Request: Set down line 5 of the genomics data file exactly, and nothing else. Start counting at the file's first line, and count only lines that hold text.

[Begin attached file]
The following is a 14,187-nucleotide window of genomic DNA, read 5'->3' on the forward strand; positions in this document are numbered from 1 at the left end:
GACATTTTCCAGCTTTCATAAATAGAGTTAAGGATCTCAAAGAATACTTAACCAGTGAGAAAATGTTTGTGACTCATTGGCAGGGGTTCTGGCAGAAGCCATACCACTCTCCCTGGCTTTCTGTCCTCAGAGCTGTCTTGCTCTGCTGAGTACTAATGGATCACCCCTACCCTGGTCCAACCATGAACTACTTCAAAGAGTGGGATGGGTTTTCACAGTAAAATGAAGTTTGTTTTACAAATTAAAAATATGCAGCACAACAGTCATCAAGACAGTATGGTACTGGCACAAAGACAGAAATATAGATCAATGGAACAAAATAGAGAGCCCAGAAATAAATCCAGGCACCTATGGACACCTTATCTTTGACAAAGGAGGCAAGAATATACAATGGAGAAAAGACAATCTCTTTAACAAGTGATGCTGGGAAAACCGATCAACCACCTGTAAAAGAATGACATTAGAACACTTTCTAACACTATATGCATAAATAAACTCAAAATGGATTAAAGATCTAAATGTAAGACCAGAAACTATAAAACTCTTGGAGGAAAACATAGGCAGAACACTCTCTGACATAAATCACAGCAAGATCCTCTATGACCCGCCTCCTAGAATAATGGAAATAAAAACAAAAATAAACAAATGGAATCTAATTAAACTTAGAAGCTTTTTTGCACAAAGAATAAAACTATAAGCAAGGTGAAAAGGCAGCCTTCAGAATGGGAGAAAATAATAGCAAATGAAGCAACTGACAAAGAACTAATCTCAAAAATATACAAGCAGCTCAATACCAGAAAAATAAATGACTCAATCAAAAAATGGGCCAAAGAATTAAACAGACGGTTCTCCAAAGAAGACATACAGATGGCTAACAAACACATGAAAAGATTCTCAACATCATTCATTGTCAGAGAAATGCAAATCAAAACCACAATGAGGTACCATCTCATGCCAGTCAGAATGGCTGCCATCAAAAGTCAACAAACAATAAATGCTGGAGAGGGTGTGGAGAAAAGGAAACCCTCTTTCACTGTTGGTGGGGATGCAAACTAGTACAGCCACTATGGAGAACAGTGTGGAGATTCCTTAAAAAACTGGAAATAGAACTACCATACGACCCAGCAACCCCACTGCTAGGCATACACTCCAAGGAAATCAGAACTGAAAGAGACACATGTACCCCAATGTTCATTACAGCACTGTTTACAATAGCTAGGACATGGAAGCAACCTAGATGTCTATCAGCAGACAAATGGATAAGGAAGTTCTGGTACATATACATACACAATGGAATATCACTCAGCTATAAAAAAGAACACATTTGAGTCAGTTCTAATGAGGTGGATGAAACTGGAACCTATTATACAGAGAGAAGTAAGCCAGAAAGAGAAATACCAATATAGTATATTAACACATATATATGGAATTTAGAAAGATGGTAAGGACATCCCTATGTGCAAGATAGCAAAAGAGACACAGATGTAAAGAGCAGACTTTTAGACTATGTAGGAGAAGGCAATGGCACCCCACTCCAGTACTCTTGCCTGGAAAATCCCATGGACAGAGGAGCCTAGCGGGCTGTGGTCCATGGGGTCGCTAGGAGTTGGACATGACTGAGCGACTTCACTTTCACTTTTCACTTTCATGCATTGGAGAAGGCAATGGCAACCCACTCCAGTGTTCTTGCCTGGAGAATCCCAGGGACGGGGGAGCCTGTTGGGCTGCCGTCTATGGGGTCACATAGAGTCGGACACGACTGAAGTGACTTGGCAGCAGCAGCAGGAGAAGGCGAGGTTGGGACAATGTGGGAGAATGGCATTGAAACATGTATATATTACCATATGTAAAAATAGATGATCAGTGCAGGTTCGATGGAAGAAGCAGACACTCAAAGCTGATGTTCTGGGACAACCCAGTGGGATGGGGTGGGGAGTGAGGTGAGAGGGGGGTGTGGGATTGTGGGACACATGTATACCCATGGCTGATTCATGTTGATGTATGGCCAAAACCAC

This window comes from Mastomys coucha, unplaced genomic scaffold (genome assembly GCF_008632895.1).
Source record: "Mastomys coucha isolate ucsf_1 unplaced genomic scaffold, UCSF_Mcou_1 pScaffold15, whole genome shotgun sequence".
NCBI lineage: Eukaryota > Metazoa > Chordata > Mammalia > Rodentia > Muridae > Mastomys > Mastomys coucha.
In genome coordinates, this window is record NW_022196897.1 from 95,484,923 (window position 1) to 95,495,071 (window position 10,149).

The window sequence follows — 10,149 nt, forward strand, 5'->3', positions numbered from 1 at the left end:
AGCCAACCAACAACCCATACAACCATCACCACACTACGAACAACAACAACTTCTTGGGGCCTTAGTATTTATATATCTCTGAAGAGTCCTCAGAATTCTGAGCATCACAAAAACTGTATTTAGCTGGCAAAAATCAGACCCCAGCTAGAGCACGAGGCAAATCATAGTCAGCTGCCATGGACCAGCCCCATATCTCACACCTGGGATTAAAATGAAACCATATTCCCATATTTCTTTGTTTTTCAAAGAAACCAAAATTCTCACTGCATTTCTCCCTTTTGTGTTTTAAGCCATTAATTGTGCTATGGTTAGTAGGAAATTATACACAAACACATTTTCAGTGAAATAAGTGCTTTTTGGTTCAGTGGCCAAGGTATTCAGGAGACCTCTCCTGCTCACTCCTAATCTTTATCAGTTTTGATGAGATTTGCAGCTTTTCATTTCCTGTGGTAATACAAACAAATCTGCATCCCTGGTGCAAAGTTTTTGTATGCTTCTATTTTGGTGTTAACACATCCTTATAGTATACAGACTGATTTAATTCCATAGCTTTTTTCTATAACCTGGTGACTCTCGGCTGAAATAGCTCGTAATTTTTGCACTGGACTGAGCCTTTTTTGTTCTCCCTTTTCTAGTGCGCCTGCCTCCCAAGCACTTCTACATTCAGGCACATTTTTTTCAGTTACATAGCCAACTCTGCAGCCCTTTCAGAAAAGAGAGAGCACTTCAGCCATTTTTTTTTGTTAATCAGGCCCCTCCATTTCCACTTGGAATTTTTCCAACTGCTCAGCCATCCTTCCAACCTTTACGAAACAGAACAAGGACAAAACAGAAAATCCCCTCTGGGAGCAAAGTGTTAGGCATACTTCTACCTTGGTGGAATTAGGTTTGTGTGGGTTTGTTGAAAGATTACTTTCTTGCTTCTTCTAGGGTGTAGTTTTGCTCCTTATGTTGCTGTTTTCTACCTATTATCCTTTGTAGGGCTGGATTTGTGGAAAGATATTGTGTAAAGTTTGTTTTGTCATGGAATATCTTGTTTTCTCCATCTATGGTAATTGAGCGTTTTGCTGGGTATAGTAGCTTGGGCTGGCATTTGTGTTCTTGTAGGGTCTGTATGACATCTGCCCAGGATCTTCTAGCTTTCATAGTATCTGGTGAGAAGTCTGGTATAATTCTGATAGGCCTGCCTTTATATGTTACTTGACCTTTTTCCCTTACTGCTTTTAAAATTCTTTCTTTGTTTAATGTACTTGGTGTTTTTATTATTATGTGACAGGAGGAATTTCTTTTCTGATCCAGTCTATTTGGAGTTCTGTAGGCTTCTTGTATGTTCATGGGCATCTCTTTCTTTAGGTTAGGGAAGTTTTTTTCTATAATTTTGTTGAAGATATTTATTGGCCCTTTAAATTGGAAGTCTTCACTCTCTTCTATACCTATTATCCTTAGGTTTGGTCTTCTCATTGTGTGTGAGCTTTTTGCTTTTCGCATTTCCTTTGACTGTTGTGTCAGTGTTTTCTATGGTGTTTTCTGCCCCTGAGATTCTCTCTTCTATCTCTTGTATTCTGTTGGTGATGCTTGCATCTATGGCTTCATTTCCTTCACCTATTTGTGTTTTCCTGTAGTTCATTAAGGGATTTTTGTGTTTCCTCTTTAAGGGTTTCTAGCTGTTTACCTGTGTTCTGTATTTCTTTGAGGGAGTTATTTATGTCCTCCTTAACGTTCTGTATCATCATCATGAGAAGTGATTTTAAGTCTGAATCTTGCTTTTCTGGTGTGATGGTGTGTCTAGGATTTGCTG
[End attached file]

NCBI lineage: Eukaryota > Metazoa > Chordata > Mammalia > Rodentia > Muridae > Mastomys > Mastomys coucha.